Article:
By allowing ads to appear on this site, you support the local businesses who, in turn, support great journalism.
County hires engineer for industrial park
Gateway Industrial Centre to host new poultry lab
Placeholder Image

Officials planning a new industrial park in Hall County have secured an engineer to design the infrastructure in the park and for its first tenant, the Georgia Poultry Laboratory.

On Wednesday, the Gainesville-Hall County Development Authority signed two agreements with Rochester & Associates for engineering services at the planned Gateway Industrial Centre on Ga. 365.

The agreements, according to Greater Hall Chamber of Commerce Executive Vice President for Economic Development Tim Evans, will guide the coming design of work for the preparation of the site of the new poultry lab and for the roads in the rest of the park.

The site preparation for the poultry lab, according to the agreement, totals $87,000.

Evans said that work is being paid for using proceeds from the sale of the property to the State Properties Commission. Just last month, the properties commission voted to buy 10 acres in the future industrial park, spending $69,000 per acre.

Another agreement calls for Rochester to complete a boundary survey and any work related to road design and wetlands delineation on the park property, Evans said. The work includes design for improvements to White Sulphur Road.

The cost for that contract, totaling some $571,000, will be fronted by Hall County taxpayers, but as long as other parcels on the park property sell, the money will be repaid through those profits, Evans said.

The county’s investment in on-site infrastructure will be repaid as the property is divvied up and sold, a process that could take some 10 to 12 years, Evans has said.

If it is successful, the park could provide between 3,000 and 4,000 jobs once it’s fully developed, officials have said, and add millions of dollars to Hall County’s tax base.

It also will bring sewer to the Ga. 365 corridor in the next three years.

The Gateway park also has access to more than one mode of transportation, with some 1.7 miles of frontage to the Norfolk Southern rail line along with a little more than two miles of frontage on Ga. 365.

Further, officials decided to pay up front for grading, stormwater detention ponds and roads on the site of the new poultry lab, something key in a state agreement to locate the lab there within the next year. The new lab was originally planned to be located near its current home.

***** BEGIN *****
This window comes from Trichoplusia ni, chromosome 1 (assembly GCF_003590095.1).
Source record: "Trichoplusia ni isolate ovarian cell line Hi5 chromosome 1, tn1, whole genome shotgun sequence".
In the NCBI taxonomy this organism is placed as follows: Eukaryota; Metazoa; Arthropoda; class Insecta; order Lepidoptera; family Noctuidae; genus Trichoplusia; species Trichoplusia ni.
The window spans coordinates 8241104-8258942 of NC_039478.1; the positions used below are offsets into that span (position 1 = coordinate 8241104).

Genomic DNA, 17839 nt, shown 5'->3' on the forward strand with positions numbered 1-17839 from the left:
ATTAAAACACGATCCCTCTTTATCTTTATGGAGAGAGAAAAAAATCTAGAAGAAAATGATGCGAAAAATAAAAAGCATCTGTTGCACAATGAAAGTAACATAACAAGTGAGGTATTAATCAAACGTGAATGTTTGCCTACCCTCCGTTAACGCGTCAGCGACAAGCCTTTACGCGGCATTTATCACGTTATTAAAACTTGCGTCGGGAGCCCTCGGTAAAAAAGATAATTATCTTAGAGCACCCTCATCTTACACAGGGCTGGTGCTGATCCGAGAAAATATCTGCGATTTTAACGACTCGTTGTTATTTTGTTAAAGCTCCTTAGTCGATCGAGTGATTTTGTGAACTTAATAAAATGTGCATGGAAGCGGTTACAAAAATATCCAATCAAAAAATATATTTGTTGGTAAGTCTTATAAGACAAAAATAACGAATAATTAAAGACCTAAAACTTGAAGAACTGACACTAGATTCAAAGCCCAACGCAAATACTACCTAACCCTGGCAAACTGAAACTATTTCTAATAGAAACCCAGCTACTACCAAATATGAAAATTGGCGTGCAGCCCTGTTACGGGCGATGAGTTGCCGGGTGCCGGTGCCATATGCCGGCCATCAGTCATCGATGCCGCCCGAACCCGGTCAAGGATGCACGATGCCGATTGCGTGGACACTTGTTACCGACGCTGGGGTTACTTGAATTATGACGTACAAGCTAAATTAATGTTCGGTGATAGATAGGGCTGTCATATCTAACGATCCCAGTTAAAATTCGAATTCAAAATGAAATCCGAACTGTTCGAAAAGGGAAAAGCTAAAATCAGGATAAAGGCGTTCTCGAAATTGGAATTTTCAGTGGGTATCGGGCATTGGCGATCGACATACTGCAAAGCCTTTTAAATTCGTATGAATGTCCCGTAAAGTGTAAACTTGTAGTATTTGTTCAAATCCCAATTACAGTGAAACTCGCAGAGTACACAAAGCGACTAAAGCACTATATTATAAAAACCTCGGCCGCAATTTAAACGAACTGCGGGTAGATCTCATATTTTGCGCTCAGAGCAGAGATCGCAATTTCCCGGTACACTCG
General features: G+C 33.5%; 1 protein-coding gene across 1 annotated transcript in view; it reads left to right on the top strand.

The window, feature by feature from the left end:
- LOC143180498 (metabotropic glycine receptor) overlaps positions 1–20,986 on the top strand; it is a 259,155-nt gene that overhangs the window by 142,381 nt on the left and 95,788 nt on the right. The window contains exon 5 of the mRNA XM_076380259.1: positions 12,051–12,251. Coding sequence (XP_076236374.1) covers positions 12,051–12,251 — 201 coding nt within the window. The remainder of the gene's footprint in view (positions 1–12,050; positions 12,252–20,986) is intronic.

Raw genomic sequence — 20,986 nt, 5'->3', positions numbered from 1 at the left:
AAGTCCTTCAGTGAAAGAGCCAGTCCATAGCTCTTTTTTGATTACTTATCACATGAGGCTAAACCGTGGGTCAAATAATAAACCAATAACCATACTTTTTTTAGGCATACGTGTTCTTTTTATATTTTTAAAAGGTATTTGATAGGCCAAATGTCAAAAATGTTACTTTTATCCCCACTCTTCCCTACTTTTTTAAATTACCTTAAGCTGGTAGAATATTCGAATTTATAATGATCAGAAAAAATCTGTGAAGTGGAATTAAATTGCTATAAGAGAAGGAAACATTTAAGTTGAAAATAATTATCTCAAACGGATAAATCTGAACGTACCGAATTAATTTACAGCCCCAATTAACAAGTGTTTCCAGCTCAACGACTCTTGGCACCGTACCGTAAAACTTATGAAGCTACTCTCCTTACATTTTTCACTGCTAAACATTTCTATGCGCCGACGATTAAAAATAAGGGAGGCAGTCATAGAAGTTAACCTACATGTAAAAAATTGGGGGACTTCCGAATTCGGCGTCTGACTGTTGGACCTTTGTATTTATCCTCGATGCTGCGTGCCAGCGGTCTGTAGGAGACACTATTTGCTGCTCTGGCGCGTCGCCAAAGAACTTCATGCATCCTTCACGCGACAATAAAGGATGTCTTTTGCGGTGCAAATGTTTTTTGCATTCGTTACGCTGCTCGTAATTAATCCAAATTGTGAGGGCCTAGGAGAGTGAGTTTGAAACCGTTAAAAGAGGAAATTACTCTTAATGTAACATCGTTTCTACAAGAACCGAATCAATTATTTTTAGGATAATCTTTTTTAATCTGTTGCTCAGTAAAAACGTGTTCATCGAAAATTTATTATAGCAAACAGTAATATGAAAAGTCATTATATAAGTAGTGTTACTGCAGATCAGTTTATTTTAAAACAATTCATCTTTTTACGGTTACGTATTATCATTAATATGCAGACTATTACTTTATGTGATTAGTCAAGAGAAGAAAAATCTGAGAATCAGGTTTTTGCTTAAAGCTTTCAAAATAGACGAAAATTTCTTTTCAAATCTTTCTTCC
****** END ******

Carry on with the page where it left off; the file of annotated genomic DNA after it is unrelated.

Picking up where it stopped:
The site of the park is currently owned by WW 365 LLC. A filing with the secretary of state for the corporation lists Frank Simpson as its registered agent.

A document referenced in the Gainesville and Hall County Development Authority’s Aug. 23 meeting after the commission meeting also indicated the authority’s chairman, Philip Wilheit, had a share in the property.

Wilheit, who is also Gov. Nathan Deal’s appointee to the Georgia Board of Regents, recused himself from the discussion and vote at that meeting.

For their part, county officials have agreed to install a septic tank on the poultry lab property within 180 days.

They have three years to connect the property to a bona fide sewer system, under the agreement.

County officials said if they choose to connect the property to a Lula sewer plant where the county owns capacity, they would have to build about 29,000 feet of sewer lines to the property.

There are other options for providing sewer to the property, including partnering with Gainesville’s Public Utilities Department and building a sewage treatment plant.

The latter is the least likely option in the short term.

County taxpayers’ commitment for infrastructure on the entire 518 acres is estimated between $9 million and $10 million. The money would largely come from special purpose local option sales tax revenues, which were specifically targeted for building sewer lines up Ga. 365.

Any money used to build sewer or roads on the industrial property will be repaid as the lots are sold to industries.

Money spent connecting the lines to a sewer treatment plant would not be repaid, however.

Regional events